- The Washington Times - Thursday, May 15, 2003

BALTIMORE — The run to the first turn of Saturday’s 128th Preakness Stakes suddenly became a lot more crowded yesterday. Kentucky Derby winner Funny Cide’s No.9 post position will embolden several long shots hoping to steal the Triple Crown race.

Recent workouts by Cherokee’s Boy, Foufa’s Warrior and Ten Cents a Shine indicate a blistering early pace at Pimlico Race Course. With Funny Cide and Peace Rules (No.7) unable to dictate the early fractions because of outside posts, inside long shots likely will force the top two choices into moving earlier than desired to avoid falling too far behind. Otherwise, the front-runners might not be caught.

“This track is known for speed and the rail,” said Cherokee’s Boy trainer Gary Capuano, who chose the No.1 post. “The inside speed definitely has an advantage.”

Said Foufa’s Warrior trainer Larry Murray: “There’s only one way to go about this, and that’s full speed ahead.”

Funny Cide managing partner Jack Knowlton downplayed the gelding’s outside post selected with the draw’s last pick. Real Quiet (1989) and Point Given (2001) also won the Preakness with the final selection.

“It’s not what you wish for, but it’s something you can live with,” Knowlton said. “It’s better than having the last pick in the Derby. He broke his maiden from the 12 hole, so he’s been outside before. He’s got enough tactical speed that it shouldn’t have an impact.”

Funny Cide is the 7-5 morning line favorite in a field of 10 that lost two potential entrants in the final hours. Champali was withdrawn because of colic, and During wasn’t entered because trainer Bob Baffert couldn’t gain a marquee rider. Jockey Jerry Bailey was a late replacement on Ten Cents a Shine over Pat Valenzuela.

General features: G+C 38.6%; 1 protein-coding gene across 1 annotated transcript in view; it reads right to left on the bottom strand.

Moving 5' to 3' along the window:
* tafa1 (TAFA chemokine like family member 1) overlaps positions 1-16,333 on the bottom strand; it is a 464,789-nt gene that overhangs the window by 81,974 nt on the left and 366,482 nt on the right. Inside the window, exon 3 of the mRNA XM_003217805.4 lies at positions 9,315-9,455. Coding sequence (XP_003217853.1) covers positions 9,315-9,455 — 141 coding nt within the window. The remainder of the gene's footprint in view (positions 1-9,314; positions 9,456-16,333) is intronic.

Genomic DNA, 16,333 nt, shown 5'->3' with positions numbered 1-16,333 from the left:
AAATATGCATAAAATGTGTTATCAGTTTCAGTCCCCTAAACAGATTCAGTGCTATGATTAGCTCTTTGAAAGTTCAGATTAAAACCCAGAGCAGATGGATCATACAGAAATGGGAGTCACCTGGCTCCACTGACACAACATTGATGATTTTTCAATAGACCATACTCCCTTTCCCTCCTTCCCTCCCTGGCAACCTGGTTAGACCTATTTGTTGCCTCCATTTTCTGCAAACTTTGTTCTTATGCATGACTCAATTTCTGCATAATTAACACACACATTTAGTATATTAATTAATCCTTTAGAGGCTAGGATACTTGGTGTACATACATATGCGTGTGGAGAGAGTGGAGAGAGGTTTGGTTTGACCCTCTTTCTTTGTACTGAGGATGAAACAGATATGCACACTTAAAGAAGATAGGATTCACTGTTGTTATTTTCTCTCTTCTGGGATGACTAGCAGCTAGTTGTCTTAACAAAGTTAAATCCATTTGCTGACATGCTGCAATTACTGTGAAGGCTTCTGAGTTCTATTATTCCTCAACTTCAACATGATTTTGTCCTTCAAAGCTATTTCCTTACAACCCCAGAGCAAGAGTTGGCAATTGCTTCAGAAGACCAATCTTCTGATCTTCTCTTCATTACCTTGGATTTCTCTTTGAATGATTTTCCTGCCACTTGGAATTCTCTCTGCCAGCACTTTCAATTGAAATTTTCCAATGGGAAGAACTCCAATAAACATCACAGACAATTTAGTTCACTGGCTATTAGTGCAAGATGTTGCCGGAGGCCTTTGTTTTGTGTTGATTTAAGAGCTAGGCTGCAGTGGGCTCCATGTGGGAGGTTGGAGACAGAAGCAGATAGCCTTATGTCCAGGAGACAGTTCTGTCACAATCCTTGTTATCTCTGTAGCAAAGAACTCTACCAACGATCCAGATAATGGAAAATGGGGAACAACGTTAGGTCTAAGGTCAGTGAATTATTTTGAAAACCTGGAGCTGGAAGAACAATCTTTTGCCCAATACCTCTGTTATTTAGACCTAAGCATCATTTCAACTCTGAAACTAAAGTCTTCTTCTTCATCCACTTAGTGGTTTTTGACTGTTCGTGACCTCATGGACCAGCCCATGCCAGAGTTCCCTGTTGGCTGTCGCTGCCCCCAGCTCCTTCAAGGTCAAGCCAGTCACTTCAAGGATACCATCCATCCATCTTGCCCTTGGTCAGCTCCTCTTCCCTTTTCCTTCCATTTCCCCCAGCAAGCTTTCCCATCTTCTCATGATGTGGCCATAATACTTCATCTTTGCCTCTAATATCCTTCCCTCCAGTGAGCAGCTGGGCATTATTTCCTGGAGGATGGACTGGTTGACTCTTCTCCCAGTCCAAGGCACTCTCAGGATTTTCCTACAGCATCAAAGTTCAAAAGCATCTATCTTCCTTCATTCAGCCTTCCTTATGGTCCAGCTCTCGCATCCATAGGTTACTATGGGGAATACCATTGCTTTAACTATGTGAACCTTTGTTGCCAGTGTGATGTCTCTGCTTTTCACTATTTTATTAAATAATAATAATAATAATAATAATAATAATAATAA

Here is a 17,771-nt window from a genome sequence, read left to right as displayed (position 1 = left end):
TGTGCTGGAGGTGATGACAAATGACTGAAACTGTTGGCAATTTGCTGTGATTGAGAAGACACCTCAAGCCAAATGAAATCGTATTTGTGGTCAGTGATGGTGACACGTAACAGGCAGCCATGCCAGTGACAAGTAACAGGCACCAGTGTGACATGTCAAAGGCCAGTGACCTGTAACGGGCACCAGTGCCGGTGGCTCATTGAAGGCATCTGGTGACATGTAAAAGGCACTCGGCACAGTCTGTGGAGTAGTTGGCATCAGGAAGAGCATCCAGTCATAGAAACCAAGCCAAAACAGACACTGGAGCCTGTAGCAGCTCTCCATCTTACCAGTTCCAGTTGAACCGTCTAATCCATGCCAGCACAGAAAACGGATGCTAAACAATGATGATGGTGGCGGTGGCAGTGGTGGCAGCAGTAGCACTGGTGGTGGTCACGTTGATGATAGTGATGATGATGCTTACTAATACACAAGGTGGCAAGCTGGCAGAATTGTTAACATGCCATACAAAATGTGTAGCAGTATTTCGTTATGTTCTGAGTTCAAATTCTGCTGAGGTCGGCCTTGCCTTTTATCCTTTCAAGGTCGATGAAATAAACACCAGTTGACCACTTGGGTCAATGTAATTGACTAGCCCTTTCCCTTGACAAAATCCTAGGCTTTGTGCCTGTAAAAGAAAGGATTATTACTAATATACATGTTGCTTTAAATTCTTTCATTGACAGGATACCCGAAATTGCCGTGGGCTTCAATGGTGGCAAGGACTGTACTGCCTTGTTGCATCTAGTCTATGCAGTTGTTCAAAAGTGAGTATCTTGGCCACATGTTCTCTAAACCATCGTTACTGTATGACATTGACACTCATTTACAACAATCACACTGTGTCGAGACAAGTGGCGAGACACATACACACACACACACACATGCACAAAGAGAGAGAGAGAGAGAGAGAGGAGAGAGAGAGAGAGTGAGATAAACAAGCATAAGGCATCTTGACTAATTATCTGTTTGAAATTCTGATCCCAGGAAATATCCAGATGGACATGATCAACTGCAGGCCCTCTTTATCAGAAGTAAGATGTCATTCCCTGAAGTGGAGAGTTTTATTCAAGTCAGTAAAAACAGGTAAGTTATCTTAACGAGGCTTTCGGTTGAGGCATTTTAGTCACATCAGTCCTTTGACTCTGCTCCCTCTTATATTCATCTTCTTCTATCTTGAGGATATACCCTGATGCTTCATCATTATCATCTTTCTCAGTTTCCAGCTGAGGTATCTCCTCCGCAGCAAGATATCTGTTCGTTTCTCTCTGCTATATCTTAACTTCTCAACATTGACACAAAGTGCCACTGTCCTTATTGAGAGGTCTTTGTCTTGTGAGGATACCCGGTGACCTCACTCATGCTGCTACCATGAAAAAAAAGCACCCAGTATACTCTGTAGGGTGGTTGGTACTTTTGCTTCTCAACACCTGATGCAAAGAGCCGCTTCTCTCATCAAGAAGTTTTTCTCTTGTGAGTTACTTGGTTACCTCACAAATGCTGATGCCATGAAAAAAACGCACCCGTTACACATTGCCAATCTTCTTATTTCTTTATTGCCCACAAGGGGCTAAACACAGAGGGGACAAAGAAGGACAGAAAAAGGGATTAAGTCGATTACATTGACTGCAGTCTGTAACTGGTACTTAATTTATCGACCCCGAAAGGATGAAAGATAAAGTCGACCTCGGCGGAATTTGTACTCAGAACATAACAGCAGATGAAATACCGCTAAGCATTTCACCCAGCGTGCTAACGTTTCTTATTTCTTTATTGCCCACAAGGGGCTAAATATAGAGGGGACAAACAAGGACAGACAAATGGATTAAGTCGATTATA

Derby third-place finisher Peace Rules is the 8-5 second choice, with the entry of Scrimshaw and Senor Swinger as the only other non-long shot at 5-2. The Maryland Racing Commission considered splitting the two into separate entries, but a review of state regulations confirmed common ownership of both horses and forced one betting entry.

Certainly, trainers D. Wayne Lukas and Baffert as a co-entry with Scrimshaw and Senor Swinger, respectively, will be an attractive option for the expected crowd of 100,000. Lukas has five Preakness victories and Baffert four, but neither remembered a stakes races when they were the same betting entry. Each trainer joked that he would have to “carry” the other.

Elsewhere in the field, Cherokee’s Boy and Ten Cents a Shine are 15-1 while Foufa’s Warrior, New York Hero, Kissin Saint and Midway Road are 20-1.

Lukas said the Preakness is the only Triple Crown race where strategy is needed leaving the gate, partly because the 1 3/16-mile race is shorter than the Derby (11/4 miles) and Belmont Stakes (11/2). Lukas’ Scrimshaw suffered a bruised hip in the Derby when he collided with Ten Most Wanted leaving the gate.

“The Belmont draw is just something to do to give [the media] a free lunch,” Lukas said. “The Derby is of no consequence usually unless you get next to someone who runs over you. This one is significant. [Pimlico] is not a perfect oval. There a lot of things that are different.”

But Baffert said overanalyzing the race also can be dangerous. Trainers picking their Derby or Preakness posts often don’t gain any more advantage than when they are assigned in daily races.

“It can help you or you can make a mistake,” Baffert said. “You never know what they’re going to do when they get in [the starting gate]. People get to thinking. I get to thinking. Everybody gets to thinking.”

Three Preakness runners arrived after Midway Road was the first horse at the track Tuesday. Lukas made his traditional Wednesday appearance with Scrimshaw and Ten Cents a Shine; he was the second trainer to arrive after years of being the last. Baffert soon followed with runners for several stakes.

“Everybody questioned [coming Wednesdays], and we had to defend that,” Lukas said. “People said you had to work over the racetrack, but then we won five of them and it became popular. Now I schedule the plane on Wednesday and have to fight to get the last stall on it. It’s become the thing to do.”

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